The Associated Press reported Tuesday that a new WikiLeaks cable reveals Iranian president Mahmoud Ahmadinejad was eager to reach agreement on a UN-sponsored nuclear fuel swap proposal put forward in 2009. The deal fell through when Iran balked at the proposal and outlined alternative fuel swaps involving allies Brazil and Turkey. But the six nations — the five permanent U.N. Security Council members plus Germany — said the offers fell short of their demands.
The cable, which the AP says was made public on Tuesday by WikiLeaks (though it has yet to appear at last check), makes clear that while Ahmadinejad was keen to hammer out some sort of agreement with the parties involved, the Iranian president “faced internal pressures from hard-liners who viewed it as a ‘virtual defeat,’” which ultimately killed any chances of a successful outcome.
In point of fact, the cable in question — which relates the contents of a meeting with Turkish Foreign Minister Ahmet Davutoglu about the Iranian situation — has been publicly available for about a week. The Spanish newspaper El Pais published it, along with an accompanying article, at the end of December. The dispatch further complicates conventional wisdom concerning the nature of the Iranian regime and their foreign policy outlook on matters of international security.
Among other interesting observations, the cable reports that the Iranians put greater stock in the American pledge to honor a fuel swap agreement than their ally Russia, and that they held deep reservations about negotiating with the British. Still, according to Davutoglu,
the Iranians: a) are ready to send a delegation to Vienna to work out the specifics on this proposal; b) have given their "full trust" to Turkey; c) continue to face serious domestic problems inside Iran. He said the Turks actually see Ahmadinejad as "more flexible" than others who are inside the Iranian Government. Ahmadinejad is facing "huge pressure" after statements from some P5 members to the effect that a nuclear deal would succeed in weakening Iran's nuclear capability -- which is interpreted by some circles in Iran as a virtual defeat.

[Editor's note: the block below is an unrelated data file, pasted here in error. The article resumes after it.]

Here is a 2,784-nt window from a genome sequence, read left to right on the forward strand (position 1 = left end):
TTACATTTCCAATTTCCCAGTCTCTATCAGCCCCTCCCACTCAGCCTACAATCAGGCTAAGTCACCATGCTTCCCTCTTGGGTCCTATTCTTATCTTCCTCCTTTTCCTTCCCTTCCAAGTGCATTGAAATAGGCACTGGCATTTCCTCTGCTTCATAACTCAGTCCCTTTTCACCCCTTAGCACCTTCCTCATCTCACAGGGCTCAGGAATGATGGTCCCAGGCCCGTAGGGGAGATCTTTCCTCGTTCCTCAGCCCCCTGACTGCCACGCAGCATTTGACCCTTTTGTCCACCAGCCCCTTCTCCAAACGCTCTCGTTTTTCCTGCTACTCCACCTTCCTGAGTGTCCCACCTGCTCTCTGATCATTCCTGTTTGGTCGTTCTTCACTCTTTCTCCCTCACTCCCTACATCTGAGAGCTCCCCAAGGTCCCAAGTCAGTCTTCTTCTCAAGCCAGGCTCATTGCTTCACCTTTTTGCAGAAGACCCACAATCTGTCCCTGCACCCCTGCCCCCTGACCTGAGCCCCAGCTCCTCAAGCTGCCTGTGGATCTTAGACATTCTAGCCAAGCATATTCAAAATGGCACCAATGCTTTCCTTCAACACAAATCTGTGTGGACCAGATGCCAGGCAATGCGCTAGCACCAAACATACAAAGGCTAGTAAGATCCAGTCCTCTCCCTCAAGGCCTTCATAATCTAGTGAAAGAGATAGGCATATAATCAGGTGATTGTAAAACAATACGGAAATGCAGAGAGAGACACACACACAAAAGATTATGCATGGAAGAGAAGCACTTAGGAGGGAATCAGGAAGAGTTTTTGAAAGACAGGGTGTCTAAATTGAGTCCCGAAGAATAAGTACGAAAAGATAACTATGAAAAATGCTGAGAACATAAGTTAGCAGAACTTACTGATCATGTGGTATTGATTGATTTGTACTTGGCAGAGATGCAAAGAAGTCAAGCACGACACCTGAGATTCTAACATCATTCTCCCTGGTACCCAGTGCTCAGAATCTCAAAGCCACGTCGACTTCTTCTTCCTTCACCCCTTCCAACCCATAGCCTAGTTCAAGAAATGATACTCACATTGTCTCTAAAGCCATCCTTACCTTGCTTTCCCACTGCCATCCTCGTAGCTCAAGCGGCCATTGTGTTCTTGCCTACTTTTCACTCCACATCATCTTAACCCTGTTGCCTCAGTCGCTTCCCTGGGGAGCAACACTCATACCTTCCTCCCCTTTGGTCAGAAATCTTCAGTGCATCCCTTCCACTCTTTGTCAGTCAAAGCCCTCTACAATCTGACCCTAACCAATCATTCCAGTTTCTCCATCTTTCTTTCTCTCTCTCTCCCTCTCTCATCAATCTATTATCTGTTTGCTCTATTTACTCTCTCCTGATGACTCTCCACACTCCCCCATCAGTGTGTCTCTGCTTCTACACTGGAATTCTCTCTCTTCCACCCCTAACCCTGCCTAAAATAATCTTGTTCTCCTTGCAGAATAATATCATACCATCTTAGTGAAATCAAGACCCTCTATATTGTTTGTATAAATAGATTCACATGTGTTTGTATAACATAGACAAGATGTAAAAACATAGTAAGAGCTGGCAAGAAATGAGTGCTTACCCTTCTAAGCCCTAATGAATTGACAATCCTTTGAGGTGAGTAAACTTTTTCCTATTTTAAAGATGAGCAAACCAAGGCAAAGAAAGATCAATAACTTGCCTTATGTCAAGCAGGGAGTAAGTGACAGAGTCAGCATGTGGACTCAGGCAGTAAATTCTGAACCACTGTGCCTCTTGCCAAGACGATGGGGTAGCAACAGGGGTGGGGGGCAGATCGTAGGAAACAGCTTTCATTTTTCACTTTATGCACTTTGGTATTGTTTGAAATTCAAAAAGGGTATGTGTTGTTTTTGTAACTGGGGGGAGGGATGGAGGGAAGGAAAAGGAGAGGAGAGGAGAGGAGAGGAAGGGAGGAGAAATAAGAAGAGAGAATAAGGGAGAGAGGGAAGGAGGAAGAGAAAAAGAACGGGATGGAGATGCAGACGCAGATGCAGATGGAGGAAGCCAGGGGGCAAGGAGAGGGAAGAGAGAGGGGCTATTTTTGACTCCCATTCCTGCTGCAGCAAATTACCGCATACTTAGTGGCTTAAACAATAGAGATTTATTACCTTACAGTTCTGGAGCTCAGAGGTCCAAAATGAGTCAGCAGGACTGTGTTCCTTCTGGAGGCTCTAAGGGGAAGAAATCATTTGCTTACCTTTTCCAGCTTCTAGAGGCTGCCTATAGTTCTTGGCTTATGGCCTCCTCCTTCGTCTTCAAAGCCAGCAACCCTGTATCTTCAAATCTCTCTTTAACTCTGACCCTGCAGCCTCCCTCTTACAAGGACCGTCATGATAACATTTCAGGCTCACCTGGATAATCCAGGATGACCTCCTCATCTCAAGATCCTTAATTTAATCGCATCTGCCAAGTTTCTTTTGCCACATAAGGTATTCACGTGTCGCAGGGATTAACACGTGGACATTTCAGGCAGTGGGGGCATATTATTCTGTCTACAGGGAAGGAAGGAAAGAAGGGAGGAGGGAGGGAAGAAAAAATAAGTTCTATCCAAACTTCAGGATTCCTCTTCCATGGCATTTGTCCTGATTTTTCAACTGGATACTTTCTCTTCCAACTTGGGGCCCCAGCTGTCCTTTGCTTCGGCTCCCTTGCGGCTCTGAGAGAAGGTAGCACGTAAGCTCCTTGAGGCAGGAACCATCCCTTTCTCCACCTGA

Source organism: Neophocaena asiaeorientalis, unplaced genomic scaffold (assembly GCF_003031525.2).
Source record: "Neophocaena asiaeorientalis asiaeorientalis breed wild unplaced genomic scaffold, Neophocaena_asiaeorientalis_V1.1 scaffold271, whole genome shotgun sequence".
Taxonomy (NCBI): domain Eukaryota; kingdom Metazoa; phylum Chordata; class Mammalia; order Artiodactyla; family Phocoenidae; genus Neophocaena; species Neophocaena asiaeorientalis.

As a result, the issue boiled down to one of public relations.
The Turks had asked Ahmadinejad if the core of the issue is psychological rather than substance. Ahmadinejad had said "yes," that the Iranians agree to the proposal but need to manage the public perception. Accordingly, the Iranians are proposing that the first 400 kilos be transferred to Kish Island -- thereby keeping it on Iranian soil -- and would receive right away an equivalent amount (30-50 kilos) of enriched fuel. The second stage would focus on the management of Iranian public opinion, after which Tehran would proceed with the Turkey option for the remaining 800 kilos, probably in two tranches.
In the event, this offer, among other the Iranians proposed, proved a bridge too far for the six nations across the table to accept. The talks broke down, and were only reinitiated this past month in Europe.
But what is most intriguing about the recently WikiLeaked cables concerning Iran has been the portrait emerging of Ahmadinejad. Lost in the hullabaloo of his being smacked in the face by the head of Iran’s revolutionary guard was the description offered in the cable of the Iranian president’s moderate disposition — the cause of the assault itself. Regardless of the motivations driving Ahmadinejad, it appears from these cables that political realities are forcing the Iranian leader to abandon his hard-line public rhetoric in private, which offers a small source of hope moving forward.
The unfortunate truth, however, is that even were Ahmadinejad to emerge as a reliably reasonable interlocutor in multilateral negotiations, it would scarcely matter. After all, the real power in Iran resides with the Supreme Leader, Ali Khamenei. Regrettably, the Supreme Leader continues to signal contentment with the kabuki theatre politics that have characterized US-Iranian relations since George W. Bush delivered his famous “axis of evil” speech — effectively destroying any hopes of constructive dialogue between the two countries after 9/11 — as the intrigues of bureaucratic infighting iron themselves out in Tehran. And all the while, drumbeats of war continue thudding softly but steadily in support of the lunatic calls for airstrikes against Iran, demands that grow shriller by the day.